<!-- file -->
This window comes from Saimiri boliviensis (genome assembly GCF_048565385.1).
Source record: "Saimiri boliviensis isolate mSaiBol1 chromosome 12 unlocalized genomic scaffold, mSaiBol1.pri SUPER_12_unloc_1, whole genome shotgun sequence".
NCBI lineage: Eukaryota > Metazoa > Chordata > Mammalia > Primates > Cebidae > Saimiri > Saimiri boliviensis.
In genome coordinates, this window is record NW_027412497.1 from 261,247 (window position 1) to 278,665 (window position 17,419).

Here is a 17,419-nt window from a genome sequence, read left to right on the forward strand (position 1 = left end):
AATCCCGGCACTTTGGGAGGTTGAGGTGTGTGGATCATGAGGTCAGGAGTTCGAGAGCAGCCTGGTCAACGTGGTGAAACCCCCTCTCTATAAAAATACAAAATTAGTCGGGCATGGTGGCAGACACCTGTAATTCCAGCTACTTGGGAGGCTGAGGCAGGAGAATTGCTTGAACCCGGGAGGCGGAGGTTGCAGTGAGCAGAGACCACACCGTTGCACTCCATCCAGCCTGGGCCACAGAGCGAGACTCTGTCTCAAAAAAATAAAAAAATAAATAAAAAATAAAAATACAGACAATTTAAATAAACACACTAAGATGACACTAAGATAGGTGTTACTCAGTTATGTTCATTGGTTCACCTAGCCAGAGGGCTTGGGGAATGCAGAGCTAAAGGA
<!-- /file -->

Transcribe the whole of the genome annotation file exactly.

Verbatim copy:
This window comes from Saimiri boliviensis (genome assembly GCF_048565385.1).
Source record: "Saimiri boliviensis isolate mSaiBol1 chromosome 12 unlocalized genomic scaffold, mSaiBol1.pri SUPER_12_unloc_1, whole genome shotgun sequence".
NCBI lineage: Eukaryota > Metazoa > Chordata > Mammalia > Primates > Cebidae > Saimiri > Saimiri boliviensis.
In genome coordinates, this window is record NW_027412497.1 from 261,247 (window position 1) to 278,665 (window position 17,419).

Here is a 17,419-nt window from a genome sequence, read left to right on the forward strand (position 1 = left end):
AATCCCGGCACTTTGGGAGGTTGAGGTGTGTGGATCATGAGGTCAGGAGTTCGAGAGCAGCCTGGTCAACGTGGTGAAACCCCCTCTCTATAAAAATACAAAATTAGTCGGGCATGGTGGCAGACACCTGTAATTCCAGCTACTTGGGAGGCTGAGGCAGGAGAATTGCTTGAACCCGGGAGGCGGAGGTTGCAGTGAGCAGAGACCACACCGTTGCACTCCATCCAGCCTGGGCCACAGAGCGAGACTCTGTCTCAAAAAAATAAAAAAATAAATAAAAAATAAAAATACAGACAATTTAAATAAACACACTAAGATGACACTAAGATAGGTGTTACTCAGTTATGTTCATTGGTTCACCTAGCCAGAGGGCTTGGGGAATGCAGAGCTAAAGGA